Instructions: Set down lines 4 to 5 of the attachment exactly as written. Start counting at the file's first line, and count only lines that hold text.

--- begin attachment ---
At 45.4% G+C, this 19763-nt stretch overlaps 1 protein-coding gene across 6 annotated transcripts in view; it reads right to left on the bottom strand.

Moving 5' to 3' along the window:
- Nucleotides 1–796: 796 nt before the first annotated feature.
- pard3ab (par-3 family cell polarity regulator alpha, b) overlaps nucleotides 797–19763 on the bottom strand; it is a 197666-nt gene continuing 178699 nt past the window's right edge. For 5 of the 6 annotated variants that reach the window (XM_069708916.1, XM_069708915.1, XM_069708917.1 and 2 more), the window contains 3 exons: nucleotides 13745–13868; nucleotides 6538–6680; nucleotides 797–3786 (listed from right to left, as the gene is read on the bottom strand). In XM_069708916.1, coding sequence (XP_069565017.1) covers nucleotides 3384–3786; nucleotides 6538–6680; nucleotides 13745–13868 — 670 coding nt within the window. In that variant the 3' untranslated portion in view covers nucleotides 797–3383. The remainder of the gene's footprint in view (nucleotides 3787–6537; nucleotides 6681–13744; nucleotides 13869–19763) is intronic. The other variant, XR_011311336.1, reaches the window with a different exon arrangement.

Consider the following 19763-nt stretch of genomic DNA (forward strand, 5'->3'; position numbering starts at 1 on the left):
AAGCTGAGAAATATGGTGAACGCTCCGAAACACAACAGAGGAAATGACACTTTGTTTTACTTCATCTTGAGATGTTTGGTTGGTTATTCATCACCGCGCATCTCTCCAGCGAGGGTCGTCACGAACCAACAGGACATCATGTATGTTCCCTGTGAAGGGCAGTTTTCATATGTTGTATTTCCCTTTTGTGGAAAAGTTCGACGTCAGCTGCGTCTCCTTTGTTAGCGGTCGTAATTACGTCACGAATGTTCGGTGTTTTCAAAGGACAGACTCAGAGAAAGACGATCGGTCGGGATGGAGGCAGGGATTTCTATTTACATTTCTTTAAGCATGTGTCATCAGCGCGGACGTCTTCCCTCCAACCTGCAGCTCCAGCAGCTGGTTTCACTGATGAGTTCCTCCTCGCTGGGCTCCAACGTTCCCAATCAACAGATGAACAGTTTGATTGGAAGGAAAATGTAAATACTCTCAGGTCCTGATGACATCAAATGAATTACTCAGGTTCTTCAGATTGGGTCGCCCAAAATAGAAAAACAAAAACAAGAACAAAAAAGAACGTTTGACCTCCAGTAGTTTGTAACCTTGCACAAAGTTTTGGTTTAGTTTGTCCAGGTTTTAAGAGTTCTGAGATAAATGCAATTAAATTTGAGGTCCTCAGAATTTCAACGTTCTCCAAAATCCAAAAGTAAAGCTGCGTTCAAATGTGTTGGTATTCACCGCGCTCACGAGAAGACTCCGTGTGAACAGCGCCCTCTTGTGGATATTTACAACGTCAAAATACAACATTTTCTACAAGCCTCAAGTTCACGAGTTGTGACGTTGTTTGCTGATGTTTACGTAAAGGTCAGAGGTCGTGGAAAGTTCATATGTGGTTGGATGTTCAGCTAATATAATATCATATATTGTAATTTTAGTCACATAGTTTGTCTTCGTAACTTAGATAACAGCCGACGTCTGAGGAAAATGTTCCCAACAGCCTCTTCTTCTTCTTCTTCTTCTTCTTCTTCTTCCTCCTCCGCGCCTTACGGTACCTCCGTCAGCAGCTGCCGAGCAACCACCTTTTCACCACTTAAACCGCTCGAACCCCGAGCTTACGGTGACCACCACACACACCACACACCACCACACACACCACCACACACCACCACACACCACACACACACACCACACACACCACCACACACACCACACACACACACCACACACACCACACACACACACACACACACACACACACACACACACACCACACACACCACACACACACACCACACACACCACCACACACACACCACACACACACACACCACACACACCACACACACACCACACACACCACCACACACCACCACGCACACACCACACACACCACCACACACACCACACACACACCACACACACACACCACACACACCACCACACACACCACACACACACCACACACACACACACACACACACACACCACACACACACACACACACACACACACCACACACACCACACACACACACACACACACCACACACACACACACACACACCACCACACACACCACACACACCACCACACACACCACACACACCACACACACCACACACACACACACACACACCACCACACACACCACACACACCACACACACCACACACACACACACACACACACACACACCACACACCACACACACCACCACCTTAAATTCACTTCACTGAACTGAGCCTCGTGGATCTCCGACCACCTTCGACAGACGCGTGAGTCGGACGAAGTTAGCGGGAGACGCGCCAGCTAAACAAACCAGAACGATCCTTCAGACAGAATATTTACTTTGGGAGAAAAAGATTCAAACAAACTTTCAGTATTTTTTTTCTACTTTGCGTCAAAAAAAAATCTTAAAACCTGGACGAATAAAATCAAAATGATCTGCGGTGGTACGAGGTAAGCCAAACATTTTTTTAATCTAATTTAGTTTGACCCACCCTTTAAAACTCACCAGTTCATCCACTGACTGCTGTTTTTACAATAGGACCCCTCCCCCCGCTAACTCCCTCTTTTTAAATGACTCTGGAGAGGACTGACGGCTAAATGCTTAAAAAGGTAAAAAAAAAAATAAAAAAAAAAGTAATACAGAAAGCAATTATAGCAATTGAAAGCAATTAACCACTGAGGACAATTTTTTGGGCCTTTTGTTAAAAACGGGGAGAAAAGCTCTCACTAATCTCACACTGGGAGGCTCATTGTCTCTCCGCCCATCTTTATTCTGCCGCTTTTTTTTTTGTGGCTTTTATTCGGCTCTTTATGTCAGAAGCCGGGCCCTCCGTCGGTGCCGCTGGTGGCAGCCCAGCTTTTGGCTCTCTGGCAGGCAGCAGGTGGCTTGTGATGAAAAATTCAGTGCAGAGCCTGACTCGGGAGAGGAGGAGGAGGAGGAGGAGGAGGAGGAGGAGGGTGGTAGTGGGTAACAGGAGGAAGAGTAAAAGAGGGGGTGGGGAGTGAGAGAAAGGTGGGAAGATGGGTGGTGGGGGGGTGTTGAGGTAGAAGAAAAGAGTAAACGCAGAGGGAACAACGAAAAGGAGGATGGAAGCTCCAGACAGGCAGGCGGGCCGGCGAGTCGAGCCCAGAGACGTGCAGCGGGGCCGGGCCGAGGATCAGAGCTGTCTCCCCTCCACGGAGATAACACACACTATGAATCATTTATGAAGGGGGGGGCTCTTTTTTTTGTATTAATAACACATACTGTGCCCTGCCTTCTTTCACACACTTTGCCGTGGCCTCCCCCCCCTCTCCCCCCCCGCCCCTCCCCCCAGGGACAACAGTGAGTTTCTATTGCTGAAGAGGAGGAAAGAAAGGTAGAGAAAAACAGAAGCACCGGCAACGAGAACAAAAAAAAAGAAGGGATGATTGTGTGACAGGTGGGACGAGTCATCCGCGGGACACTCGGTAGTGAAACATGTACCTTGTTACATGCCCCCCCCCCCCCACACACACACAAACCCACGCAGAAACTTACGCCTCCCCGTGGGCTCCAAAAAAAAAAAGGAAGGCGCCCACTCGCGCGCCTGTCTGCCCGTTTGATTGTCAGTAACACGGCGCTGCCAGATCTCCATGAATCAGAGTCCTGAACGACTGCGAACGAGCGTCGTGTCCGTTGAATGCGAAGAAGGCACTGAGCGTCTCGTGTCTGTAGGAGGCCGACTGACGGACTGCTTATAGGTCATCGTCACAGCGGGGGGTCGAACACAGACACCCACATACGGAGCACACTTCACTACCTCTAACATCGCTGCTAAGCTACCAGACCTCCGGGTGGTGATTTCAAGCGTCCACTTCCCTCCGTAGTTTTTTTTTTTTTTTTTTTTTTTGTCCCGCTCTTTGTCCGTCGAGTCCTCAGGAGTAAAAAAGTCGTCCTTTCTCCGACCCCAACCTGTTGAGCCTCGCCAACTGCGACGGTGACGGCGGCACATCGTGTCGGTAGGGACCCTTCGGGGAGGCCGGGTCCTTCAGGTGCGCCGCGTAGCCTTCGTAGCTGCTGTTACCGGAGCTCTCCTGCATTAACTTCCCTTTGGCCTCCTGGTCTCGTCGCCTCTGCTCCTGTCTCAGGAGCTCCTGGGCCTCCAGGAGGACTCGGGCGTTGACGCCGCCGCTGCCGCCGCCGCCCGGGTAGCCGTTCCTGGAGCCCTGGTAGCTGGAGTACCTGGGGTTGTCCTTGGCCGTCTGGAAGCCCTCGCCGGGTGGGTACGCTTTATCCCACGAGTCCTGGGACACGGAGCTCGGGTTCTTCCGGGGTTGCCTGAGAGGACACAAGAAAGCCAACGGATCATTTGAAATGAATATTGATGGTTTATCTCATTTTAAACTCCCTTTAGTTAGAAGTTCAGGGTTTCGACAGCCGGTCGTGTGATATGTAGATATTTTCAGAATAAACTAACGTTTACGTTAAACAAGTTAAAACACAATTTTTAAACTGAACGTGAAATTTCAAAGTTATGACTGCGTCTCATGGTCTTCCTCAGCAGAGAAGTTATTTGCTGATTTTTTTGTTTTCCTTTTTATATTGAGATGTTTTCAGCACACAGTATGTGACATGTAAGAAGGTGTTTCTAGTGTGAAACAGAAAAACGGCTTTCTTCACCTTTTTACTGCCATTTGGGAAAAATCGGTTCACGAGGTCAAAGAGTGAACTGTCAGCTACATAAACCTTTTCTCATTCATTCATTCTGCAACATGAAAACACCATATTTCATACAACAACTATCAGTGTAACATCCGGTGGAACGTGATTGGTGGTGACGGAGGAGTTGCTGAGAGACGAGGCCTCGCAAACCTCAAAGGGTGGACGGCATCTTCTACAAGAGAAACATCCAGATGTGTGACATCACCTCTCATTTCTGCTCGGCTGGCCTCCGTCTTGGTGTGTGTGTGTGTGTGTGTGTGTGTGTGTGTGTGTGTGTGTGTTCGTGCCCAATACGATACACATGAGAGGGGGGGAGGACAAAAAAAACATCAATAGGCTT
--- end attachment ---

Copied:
- pard3ab (par-3 family cell polarity regulator alpha, b) overlaps nucleotides 797–19763 on the bottom strand; it is a 197666-nt gene continuing 178699 nt past the window's right edge. For 5 of the 6 annotated variants that reach the window (XM_069708916.1, XM_069708915.1, XM_069708917.1 and 2 more), the window contains 3 exons: nucleotides 13745–13868; nucleotides 6538–6680; nucleotides 797–3786 (listed from right to left, as the gene is read on the bottom strand). In XM_069708916.1, coding sequence (XP_069565017.1) covers nucleotides 3384–3786; nucleotides 6538–6680; nucleotides 13745–13868 — 670 coding nt within the window. In that variant the 3' untranslated portion in view covers nucleotides 797–3383. The remainder of the gene's footprint in view (nucleotides 3787–6537; nucleotides 6681–13744; nucleotides 13869–19763) is intronic. The other variant, XR_011311336.1, reaches the window with a different exon arrangement.

Consider the following 19763-nt stretch of genomic DNA (forward strand, 5'->3'; position numbering starts at 1 on the left):